I first came into contact with the tradition of the sweat lodge during my training in Maya Medicine in Chiapas. Acting as a catalyst in the healing process, the lodge provided a safe and sacred space for people to come together and help one another in a time of crisis through their various problems or illnesses.
In keeping with the Maya tradition, participants are asked to prepare themselves several days prior to entering a lodge, by abstaining from alcohol, making offerings and sometimes fasting. If one has a clear idea of what one wants from the lodge and enters with the right intention, the energy will respond accordingly.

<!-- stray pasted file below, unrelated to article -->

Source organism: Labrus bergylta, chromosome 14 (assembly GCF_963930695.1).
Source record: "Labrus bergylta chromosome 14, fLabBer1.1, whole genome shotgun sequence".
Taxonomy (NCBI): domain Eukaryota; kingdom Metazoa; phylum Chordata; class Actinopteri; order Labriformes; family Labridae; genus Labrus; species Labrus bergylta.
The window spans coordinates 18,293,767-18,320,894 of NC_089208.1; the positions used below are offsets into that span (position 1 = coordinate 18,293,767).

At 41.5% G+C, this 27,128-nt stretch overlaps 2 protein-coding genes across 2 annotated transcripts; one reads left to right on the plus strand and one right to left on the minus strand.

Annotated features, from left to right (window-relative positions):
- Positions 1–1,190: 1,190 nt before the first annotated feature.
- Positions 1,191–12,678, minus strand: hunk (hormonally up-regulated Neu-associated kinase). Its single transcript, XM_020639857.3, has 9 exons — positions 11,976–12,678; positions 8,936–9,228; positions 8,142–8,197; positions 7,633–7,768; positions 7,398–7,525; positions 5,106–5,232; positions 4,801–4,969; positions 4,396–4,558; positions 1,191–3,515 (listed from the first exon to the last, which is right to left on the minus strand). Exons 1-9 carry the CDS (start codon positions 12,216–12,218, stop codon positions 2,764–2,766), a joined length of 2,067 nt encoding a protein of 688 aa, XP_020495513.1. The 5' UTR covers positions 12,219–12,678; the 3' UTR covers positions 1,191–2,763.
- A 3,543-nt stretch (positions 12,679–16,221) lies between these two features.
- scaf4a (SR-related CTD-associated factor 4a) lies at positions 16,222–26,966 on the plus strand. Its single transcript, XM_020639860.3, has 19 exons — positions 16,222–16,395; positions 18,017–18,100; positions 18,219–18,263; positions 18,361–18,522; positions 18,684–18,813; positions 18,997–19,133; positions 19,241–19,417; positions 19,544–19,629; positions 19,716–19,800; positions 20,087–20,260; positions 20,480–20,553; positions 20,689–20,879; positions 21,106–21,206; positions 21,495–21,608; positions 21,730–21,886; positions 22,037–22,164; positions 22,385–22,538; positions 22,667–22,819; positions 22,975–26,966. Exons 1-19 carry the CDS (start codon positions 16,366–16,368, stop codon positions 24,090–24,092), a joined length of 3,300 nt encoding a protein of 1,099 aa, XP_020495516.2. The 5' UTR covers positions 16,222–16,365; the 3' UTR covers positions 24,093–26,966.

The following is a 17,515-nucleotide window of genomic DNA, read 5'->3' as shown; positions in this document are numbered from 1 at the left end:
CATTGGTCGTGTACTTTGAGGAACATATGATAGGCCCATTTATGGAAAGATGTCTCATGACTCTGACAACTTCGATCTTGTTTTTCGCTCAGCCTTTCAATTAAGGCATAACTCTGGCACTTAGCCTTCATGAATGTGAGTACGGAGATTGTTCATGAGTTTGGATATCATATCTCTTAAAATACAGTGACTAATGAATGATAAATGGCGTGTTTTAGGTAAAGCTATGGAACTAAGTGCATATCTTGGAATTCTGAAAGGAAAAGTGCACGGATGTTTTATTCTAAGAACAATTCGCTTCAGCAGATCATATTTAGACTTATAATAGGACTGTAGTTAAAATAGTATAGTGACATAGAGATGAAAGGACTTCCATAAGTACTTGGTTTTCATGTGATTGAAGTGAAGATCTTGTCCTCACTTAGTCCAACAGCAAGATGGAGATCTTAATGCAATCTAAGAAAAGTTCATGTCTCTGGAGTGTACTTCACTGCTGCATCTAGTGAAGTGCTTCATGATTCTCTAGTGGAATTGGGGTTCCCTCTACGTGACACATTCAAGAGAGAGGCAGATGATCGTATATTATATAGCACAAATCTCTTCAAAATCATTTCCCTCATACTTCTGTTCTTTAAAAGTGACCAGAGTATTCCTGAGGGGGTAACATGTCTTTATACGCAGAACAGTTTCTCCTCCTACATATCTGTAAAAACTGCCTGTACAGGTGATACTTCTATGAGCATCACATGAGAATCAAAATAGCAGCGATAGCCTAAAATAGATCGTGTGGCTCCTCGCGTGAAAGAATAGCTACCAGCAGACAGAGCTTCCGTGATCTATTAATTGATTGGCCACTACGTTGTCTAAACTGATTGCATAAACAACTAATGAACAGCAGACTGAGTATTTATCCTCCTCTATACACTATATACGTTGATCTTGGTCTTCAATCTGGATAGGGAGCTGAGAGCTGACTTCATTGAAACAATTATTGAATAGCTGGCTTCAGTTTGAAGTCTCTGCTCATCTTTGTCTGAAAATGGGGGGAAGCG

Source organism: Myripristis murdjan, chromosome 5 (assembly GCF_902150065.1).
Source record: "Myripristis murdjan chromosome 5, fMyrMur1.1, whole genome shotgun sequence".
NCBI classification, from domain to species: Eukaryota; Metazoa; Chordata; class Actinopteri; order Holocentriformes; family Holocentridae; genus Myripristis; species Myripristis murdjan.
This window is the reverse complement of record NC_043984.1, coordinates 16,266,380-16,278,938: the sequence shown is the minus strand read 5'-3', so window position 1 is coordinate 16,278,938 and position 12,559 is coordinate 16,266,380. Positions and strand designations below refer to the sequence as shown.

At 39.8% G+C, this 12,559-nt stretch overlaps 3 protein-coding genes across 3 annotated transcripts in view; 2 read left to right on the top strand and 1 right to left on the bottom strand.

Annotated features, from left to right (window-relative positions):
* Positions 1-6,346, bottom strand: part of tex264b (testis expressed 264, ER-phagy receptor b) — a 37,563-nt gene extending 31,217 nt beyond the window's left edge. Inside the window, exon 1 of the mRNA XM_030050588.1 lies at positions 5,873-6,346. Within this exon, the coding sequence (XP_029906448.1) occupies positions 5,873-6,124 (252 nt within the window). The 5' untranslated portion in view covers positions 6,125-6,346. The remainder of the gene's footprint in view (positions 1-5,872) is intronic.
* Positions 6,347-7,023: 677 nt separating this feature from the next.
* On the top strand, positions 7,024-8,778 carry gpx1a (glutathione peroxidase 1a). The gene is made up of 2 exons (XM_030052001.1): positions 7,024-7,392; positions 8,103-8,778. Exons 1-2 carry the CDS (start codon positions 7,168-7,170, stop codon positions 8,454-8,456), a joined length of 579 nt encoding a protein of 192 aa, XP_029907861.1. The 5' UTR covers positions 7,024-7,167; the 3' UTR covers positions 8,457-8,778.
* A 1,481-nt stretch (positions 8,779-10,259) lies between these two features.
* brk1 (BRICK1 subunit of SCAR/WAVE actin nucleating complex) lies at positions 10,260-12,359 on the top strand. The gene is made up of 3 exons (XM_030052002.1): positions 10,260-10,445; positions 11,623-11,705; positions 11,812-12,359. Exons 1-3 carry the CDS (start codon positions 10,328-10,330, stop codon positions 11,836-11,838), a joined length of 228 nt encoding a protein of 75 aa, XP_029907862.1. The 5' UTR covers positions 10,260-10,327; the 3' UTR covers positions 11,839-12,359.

Sitting in a circle in the womb-like darkness we are warmed by the glowing ancestors. This lulls us into a state of childlike openness, where our protective armor and resistance melts away, giving rise to a return of our natural state. The door is closed and water and herbs are sprinkled onto the rocks; the ancestors hiss as an intense rush of steam fills the air giving the senses a sharp wake-up call. We ground in our sitting pose and expand upwards and outwards, breaking through our cocoons. Generating great light from within and opening up the space in our hearts we begin to let go. We cleanse through breath and silence, and slow everything down, so that the mind may dwell in the nature of the rock, in the nature of itself. Emotions — joy, fear and pain — stored away for years may be released, the tension with which we hold ourselves may flow away and we undergo a death-like process. We cannot fight the heat so we must surrender; we cannot fight ourselves so we must accept who we are. The play of the elements (earth, fire, water, air, space) mirrors our struggle to free ourselves from the bonds of suffering to find peace and happiness.